Over the past 18 years of oral maxillofacial surgery practice, Dr. Ramsey M. Fanous has developed a special interest in osseous (bone tissue) reconstruction. This article, written by Dr. Fanous, will focus on a simple and relatively atraumatic approach for lateral alveolar ridge augmentation, necessary to restore the lost bone dimension when the jaw ridge gets too thin to place conventional implants. Having sound osseous and soft tissue architecture for implant placement results in consistently aesthetic, predictable and long-lasting implants.  

By Ramsey M. Fanous, DDS 

Although guided bone regeneration (GBR) and block grafting have been in use for well over two decades, clinical studies have shown that these procedures do have their deficiencies. Many alveolar ridges augmented with block grafts have shown significant resorption 10 years later in spite of implant placement in the site. GBR is excellent for small lateral defects, but does not provide predictable results in large defects especially with vertical gain. 

A simple technique that can be applied frequently is the alveolar split graft known as the book flap described by Ole Jensen, DDS*. We utilize this procedure for most lateral augmentations for maxillary and mandibular alveolar ridges with deficiencies. This technique differs from a traditional ridge splitting technique in that the mucoperiosteum (soft tissue attachment) is not dissected free from the facial/buccal alveolar plate to widen the ridge. Once the soft tissue is dissected free from the facial aspect of the alveolus and the ridge split occurs, the osseous site then essentially becomes a non-vitalized graft physiologically similar to a block graft. The book flap is used to increase alveolar width 2-5 mm and up to 6 mm in certain cases. This procedure can be used with immediate implant placement (2 mm of facial alveolar plate is required) or delayed implant placement. The relatively soft bone in the maxilla is amenable to this technique especially in the aesthetic zone. In the mandible, this procedure is more difficult due to the thickness of the cortical bone. From experience, a two-stage procedure is preferable in the mandible. 

In experienced surgical hands, the procedure is relatively simple. A crestal incision is created in the desired edentulous space. This incision is palatal to the crestal midline with minimal soft tissue reflection to visualize the alveolar crest. A sharp osteotome or a piezo electrical saw is used to create a crestal osteotomy extending to a depth of approximately 10 mm. This osteotomy must be 2 mm away from the adjacent periodontal ligament spaces of the adjacent teeth. Next, the vertical component of the osteotomy is completed within the alveolus and extended through the facial plate. The facial segment is then spread to the desired width. Allograft with or without the BMP (bone morphogenetic protein) can then be packed in the osteotomy site. A collagen membrane is then placed over the site with resorbable sutures. Physiologically, this will heal very similar to an extraction site with allograft placement. In a staged procedure, the implant placement can follow this initial procedure three to four months postoperatively. In the mandible, and inferior horizontal osteotomy is always necessary in order to be able to spread the bone to the desired thickness. This is due to the thickness of the cortical bone. From Dr. Fanous’ experience at Texas Oral Surgery Group, he believes the two-stage procedure is preferable. Stage one surgery requires a soft tissue dissection followed by the vertical and inferior horizontal osteotomies. Dr. Fanous makes the crestal osteotomy to the desired depth. There is no mobilization of the osseous segment at this stage. The tissue is then primarily closed. Stage two surgery occurs at a minimum of 28 days following the initial procedure. This allows for revascularization of the surgical site. A minimally invasive second procedure is completed as described above in the maxilla. The bone segment with attached tissue and blood supply is easily spread to the desired width.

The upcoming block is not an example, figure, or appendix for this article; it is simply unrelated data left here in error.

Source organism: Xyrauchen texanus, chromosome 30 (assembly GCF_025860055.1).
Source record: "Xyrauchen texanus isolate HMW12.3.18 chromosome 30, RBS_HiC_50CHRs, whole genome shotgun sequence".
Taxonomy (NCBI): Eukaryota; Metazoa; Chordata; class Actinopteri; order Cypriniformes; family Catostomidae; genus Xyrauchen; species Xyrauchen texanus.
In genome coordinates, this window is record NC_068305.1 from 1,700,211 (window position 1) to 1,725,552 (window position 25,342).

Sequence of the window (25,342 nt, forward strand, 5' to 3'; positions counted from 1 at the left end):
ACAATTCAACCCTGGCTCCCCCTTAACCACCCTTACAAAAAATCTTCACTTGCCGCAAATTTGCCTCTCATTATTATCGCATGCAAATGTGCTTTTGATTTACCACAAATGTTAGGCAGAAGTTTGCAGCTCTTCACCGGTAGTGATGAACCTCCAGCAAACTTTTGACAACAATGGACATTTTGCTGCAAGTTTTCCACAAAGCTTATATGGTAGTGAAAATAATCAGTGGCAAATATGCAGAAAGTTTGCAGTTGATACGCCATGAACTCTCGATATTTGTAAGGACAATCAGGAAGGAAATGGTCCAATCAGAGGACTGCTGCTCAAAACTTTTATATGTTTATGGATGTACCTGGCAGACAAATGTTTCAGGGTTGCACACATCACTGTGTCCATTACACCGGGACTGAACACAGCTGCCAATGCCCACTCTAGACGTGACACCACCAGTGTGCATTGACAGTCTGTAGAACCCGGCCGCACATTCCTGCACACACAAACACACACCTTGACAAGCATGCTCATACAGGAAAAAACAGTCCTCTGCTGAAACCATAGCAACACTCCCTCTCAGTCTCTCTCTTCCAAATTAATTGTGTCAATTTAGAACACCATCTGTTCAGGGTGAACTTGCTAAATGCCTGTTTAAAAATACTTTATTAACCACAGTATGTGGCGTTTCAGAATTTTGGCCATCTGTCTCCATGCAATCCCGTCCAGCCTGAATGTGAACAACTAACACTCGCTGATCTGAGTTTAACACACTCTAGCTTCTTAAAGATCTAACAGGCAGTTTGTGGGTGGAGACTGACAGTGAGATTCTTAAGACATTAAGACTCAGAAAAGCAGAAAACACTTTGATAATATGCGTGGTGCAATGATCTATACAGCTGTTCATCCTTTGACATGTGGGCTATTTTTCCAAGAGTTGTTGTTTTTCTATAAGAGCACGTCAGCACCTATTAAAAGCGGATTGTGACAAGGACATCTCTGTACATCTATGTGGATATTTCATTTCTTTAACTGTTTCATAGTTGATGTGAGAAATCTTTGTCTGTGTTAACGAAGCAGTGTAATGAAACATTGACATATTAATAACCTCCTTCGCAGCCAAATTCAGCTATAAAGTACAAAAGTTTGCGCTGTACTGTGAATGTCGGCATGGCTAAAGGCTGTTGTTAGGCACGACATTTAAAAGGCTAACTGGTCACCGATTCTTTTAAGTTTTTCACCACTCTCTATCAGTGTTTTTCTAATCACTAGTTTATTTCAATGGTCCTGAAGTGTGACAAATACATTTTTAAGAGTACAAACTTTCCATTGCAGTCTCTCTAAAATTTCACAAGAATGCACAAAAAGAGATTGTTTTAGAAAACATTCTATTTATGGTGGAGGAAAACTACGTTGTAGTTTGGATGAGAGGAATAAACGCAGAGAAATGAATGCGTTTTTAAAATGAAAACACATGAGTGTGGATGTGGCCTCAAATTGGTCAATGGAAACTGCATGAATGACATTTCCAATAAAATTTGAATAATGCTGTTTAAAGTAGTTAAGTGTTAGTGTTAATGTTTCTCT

The book bone flap is simple and the complications are minimal. Potential complications can include infection or potential sequestration, however, these are rare. This procedure has great utility and versatility and can be used in all locations in the oral cavity. The advantage of this procedure is the ability to displace a solid plate of vital bone to restore a resorbed facial plate. This is a very important advantage when considering placement of implants in the aesthetic zone.                                      

* Jensen OT, Ellis E. The Book Flap; a technical note. j Oral Maxillofacial Surgery 2008;66(supple):43-61.  

If you would like to know more about ridge augmentation, possible complications or how to recover after surgery, call Texas Oral Surgery Group at 972-471-9596 to arrange an appointment or visit the website at

Texas Oral Surgery Group
Plano, Allen, Denton, Decatur, Gainesville, Texas


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